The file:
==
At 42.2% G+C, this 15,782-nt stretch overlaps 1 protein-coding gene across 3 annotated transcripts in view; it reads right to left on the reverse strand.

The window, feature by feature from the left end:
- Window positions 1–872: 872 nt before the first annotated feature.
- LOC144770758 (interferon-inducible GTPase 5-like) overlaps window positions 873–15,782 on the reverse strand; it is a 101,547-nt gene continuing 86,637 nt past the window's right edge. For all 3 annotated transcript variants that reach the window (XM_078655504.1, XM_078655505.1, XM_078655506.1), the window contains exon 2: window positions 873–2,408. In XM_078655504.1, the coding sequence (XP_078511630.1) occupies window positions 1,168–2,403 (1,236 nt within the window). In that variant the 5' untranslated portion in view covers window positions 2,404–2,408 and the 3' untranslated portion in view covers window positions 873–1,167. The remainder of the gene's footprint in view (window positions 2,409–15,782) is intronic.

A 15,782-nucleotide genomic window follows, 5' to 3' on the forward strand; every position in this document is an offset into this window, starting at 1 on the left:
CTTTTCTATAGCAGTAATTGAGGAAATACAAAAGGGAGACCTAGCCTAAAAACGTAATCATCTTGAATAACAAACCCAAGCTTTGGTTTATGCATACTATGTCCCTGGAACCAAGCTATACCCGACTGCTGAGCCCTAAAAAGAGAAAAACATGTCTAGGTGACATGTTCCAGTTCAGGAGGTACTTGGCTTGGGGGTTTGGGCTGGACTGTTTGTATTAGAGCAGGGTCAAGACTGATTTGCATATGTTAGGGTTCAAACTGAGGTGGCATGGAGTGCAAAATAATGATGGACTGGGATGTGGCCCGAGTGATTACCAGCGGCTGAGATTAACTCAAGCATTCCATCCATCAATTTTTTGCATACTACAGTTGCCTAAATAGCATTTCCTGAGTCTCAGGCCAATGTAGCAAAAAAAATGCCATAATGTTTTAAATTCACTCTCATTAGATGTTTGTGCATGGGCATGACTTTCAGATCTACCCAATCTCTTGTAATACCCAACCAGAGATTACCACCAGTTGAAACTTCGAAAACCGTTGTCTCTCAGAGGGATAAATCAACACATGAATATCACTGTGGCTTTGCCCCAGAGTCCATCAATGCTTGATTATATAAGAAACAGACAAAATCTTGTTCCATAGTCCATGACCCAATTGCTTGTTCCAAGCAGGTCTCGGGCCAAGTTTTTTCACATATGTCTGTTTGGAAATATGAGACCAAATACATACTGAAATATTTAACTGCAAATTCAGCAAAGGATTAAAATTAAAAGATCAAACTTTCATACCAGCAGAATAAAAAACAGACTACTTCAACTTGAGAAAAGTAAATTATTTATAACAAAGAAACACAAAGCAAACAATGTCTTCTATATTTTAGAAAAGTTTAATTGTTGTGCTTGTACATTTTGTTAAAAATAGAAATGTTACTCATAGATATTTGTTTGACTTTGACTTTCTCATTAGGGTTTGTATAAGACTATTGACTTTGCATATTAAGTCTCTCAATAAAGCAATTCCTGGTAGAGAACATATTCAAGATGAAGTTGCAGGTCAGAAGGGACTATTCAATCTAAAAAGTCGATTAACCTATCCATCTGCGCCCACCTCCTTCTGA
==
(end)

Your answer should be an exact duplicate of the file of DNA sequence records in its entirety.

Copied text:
At 42.2% G+C, this 15,782-nt stretch overlaps 1 protein-coding gene across 3 annotated transcripts in view; it reads right to left on the reverse strand.

The window, feature by feature from the left end:
- Window positions 1–872: 872 nt before the first annotated feature.
- LOC144770758 (interferon-inducible GTPase 5-like) overlaps window positions 873–15,782 on the reverse strand; it is a 101,547-nt gene continuing 86,637 nt past the window's right edge. For all 3 annotated transcript variants that reach the window (XM_078655504.1, XM_078655505.1, XM_078655506.1), the window contains exon 2: window positions 873–2,408. In XM_078655504.1, the coding sequence (XP_078511630.1) occupies window positions 1,168–2,403 (1,236 nt within the window). In that variant the 5' untranslated portion in view covers window positions 2,404–2,408 and the 3' untranslated portion in view covers window positions 873–1,167. The remainder of the gene's footprint in view (window positions 2,409–15,782) is intronic.

A 15,782-nucleotide genomic window follows, 5' to 3' on the forward strand; every position in this document is an offset into this window, starting at 1 on the left:
CTTTTCTATAGCAGTAATTGAGGAAATACAAAAGGGAGACCTAGCCTAAAAACGTAATCATCTTGAATAACAAACCCAAGCTTTGGTTTATGCATACTATGTCCCTGGAACCAAGCTATACCCGACTGCTGAGCCCTAAAAAGAGAAAAACATGTCTAGGTGACATGTTCCAGTTCAGGAGGTACTTGGCTTGGGGGTTTGGGCTGGACTGTTTGTATTAGAGCAGGGTCAAGACTGATTTGCATATGTTAGGGTTCAAACTGAGGTGGCATGGAGTGCAAAATAATGATGGACTGGGATGTGGCCCGAGTGATTACCAGCGGCTGAGATTAACTCAAGCATTCCATCCATCAATTTTTTGCATACTACAGTTGCCTAAATAGCATTTCCTGAGTCTCAGGCCAATGTAGCAAAAAAAATGCCATAATGTTTTAAATTCACTCTCATTAGATGTTTGTGCATGGGCATGACTTTCAGATCTACCCAATCTCTTGTAATACCCAACCAGAGATTACCACCAGTTGAAACTTCGAAAACCGTTGTCTCTCAGAGGGATAAATCAACACATGAATATCACTGTGGCTTTGCCCCAGAGTCCATCAATGCTTGATTATATAAGAAACAGACAAAATCTTGTTCCATAGTCCATGACCCAATTGCTTGTTCCAAGCAGGTCTCGGGCCAAGTTTTTTCACATATGTCTGTTTGGAAATATGAGACCAAATACATACTGAAATATTTAACTGCAAATTCAGCAAAGGATTAAAATTAAAAGATCAAACTTTCATACCAGCAGAATAAAAAACAGACTACTTCAACTTGAGAAAAGTAAATTATTTATAACAAAGAAACACAAAGCAAACAATGTCTTCTATATTTTAGAAAAGTTTAATTGTTGTGCTTGTACATTTTGTTAAAAATAGAAATGTTACTCATAGATATTTGTTTGACTTTGACTTTCTCATTAGGGTTTGTATAAGACTATTGACTTTGCATATTAAGTCTCTCAATAAAGCAATTCCTGGTAGAGAACATATTCAAGATGAAGTTGCAGGTCAGAAGGGACTATTCAATCTAAAAAGTCGATTAACCTATCCATCTGCGCCCACCTCCTTCTGA